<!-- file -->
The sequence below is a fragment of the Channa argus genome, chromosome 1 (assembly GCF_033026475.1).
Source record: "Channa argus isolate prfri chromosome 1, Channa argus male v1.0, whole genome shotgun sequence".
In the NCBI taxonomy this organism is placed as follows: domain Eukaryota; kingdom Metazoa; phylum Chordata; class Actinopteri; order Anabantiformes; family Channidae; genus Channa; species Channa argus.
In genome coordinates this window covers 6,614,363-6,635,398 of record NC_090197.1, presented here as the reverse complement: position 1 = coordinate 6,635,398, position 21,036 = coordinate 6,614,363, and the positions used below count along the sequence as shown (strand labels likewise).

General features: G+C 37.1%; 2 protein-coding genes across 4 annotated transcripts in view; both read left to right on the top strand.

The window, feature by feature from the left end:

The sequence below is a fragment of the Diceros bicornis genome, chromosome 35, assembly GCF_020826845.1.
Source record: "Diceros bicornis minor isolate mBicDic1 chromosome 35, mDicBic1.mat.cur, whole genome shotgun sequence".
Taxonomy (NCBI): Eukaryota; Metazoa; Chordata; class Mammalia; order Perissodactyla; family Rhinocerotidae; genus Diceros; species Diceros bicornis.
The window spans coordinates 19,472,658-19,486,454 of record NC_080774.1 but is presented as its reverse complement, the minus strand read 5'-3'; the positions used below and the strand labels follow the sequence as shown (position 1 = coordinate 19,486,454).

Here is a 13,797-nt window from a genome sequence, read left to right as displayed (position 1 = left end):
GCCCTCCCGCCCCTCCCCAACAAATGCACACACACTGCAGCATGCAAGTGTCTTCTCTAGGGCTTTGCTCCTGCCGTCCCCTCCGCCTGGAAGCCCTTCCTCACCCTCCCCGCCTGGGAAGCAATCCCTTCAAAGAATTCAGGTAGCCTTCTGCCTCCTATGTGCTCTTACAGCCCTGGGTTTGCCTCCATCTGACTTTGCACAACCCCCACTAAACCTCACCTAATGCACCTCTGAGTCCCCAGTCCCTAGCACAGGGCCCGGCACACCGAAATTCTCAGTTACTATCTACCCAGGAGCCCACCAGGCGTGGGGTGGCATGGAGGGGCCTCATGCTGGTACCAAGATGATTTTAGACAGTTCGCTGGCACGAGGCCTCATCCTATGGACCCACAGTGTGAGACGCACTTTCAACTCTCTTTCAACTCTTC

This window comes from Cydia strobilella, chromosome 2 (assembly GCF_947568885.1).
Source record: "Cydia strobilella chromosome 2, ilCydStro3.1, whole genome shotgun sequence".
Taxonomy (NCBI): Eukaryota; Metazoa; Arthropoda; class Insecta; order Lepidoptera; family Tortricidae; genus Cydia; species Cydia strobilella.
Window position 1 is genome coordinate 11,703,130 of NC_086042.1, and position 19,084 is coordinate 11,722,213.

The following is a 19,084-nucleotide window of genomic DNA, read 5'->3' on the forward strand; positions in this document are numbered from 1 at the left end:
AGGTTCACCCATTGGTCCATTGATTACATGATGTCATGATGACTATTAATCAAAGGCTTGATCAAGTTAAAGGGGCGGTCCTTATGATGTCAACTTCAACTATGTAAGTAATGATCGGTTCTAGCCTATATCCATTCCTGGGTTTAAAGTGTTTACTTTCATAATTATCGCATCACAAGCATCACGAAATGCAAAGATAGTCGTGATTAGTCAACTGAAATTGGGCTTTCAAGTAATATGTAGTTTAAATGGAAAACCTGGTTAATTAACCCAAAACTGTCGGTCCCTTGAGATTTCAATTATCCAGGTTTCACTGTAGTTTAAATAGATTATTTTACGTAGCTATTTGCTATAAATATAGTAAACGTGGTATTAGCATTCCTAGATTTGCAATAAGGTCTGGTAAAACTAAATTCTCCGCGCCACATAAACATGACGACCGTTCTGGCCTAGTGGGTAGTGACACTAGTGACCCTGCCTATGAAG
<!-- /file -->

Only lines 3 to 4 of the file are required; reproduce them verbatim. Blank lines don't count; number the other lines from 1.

In the NCBI taxonomy this organism is placed as follows: domain Eukaryota; kingdom Metazoa; phylum Chordata; class Actinopteri; order Anabantiformes; family Channidae; genus Channa; species Channa argus.
In genome coordinates this window covers 6,614,363-6,635,398 of record NC_090197.1, presented here as the reverse complement: position 1 = coordinate 6,635,398, position 21,036 = coordinate 6,614,363, and the positions used below count along the sequence as shown (strand labels likewise).